I have been reading the book of Job for my morning devotions. Job is a depressing book because Satan has his way with Job, despite Job being “blameless and upright” (Job 1:1). When God brags that Job is “blameless and upright, a man who fears God and shuns evil,” Satan claims that Job is only good because God has given him so many good things. Satan takes away his crops, his flocks, his land, his servants, and his children. When Job continues to be blameless and upright, Satan takes away his health. Finally Job’s wife, in her grief and despair, leaves him.
I can’t imagine all those horrible things happening to one person. I can’t imagine God letting them happen to someone just because Satan makes a challenge. We have trials and sorrows in life, but I don’t think that God sends them to us on this kind of a whim.
Most depressing to me, in the book of Job, are the three “friends” that come to “comfort” Job. Their conclusion about his troubles: Job must have some unconfessed sin in his life or God would not be punishing him in this way. With friends like these, who needs enemies?
Despite their eloquent arguments, however, Job continues to say that he has no unconfessed sins. Job challenges God to tell him why all these things have happened. He believes that God must answer him – that God owes him an explanation – and Job will not be silent until God speaks. The “friends” become angry and stop speaking to Job because Job is “righteous in his own eyes” (Job 32:1).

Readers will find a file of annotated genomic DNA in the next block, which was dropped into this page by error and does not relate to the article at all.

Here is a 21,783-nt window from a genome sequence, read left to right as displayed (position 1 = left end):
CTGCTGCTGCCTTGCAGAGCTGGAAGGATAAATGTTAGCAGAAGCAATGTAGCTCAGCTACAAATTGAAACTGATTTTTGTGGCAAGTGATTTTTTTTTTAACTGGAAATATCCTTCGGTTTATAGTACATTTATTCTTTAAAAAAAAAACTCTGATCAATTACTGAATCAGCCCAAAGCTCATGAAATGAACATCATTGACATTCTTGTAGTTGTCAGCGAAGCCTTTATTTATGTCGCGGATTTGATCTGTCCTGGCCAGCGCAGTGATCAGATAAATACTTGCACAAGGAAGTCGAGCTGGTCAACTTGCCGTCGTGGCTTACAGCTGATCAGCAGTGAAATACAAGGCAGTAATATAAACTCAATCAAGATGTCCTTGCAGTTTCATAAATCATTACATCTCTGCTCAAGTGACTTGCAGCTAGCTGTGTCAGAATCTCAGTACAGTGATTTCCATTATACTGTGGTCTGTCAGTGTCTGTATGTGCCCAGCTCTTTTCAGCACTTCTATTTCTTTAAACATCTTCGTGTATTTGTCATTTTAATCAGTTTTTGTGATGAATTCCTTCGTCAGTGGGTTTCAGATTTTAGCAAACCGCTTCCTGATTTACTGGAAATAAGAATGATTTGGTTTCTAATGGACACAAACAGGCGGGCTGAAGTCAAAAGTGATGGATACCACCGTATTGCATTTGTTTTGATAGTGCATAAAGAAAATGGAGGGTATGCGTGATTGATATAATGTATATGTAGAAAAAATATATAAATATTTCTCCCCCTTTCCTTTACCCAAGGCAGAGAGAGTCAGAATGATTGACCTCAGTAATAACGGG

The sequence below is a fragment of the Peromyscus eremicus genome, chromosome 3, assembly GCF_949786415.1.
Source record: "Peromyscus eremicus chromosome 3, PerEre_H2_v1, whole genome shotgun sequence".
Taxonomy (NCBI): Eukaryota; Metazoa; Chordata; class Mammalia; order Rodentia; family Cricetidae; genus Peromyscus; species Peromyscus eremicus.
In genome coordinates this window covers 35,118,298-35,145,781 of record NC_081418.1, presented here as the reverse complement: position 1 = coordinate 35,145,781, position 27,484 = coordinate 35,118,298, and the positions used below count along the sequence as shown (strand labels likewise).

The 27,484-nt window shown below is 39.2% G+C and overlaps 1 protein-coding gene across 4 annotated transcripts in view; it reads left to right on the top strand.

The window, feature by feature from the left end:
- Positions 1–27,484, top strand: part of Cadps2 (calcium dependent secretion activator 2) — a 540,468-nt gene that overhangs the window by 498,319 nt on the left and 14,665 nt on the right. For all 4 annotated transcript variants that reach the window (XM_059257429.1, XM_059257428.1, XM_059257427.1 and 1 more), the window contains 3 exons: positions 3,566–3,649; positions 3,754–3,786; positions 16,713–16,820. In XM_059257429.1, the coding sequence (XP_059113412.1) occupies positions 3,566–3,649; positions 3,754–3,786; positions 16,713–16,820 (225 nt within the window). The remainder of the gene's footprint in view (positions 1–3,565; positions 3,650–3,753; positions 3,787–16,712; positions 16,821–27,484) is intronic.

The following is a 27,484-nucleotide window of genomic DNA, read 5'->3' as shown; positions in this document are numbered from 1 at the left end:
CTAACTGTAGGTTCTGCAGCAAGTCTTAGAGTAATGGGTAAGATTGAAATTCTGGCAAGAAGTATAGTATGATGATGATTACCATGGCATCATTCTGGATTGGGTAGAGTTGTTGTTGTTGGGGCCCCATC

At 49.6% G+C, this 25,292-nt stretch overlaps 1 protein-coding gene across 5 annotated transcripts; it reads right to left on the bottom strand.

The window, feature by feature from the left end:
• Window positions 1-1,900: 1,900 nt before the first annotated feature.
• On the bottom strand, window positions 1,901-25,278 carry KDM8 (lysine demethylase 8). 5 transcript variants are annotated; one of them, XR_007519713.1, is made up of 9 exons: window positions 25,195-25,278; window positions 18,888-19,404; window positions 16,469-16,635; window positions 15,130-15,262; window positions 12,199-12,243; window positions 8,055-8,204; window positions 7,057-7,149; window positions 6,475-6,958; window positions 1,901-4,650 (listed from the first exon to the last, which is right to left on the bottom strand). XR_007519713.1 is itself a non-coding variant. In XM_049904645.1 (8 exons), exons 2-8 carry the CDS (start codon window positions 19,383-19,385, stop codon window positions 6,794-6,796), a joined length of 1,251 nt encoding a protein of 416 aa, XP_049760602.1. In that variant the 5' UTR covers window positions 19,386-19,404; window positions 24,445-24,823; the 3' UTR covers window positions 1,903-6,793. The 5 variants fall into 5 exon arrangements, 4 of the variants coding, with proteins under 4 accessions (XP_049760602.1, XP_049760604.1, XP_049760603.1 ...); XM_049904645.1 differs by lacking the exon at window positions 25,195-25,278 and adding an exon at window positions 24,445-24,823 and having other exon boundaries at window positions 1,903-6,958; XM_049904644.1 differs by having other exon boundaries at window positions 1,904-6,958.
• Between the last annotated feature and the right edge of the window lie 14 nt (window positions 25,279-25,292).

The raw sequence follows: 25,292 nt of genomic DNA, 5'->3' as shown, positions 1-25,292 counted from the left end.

I have two thoughts about the book of Job after reading it for the last week. First, we are not Job. The premise of the book of Job is that he was righteous. He was right with God. When he sinned, he confessed it immediately. More importantly, he lived a life that was blameless and upright in God’s eyes. We are not blameless and upright in God’s eyes. I sin. In fact, I probably sinned several times today. I was impatient. I spoke negatively about someone. I do not always recognize my sins and I certainly do not confess them immediately. I often think I am blameless and upright and I know that I am frequently “righteous in my own eyes.” (I didn’t start this fight – you did! I was acting in all innocence when you attacked me! . . .) I am not Job so I have plenty of sins that I need to confess.
Second, God answered Job but it was not the answer Job expected or wanted. When God answered, it was to demand that Job remember that God is the all-powerful maker of creation, not some puppet to respond to the will of a human. I have always found God’s answer to Job unsatisfactory, but I find a lot of God’s answers unsatisfactory. I, too, need to remember who is God around here. It isn’t me (thank God)!
Whether good or bad things happen to us, God is God and refuses to fit into our narrow thinking and limited viewpoint. We are not righteous (unlike Job). Our only hope is in Jesus Christ who puts us right with God through his death and God’s grace. How can we accept blessings from God’s hands and not understand that there will be times when life is torn apart for us? We will not always understand why – but still we must be faithful. By faith we stand – by faith we are saved – by faith we are reconciled when we sin.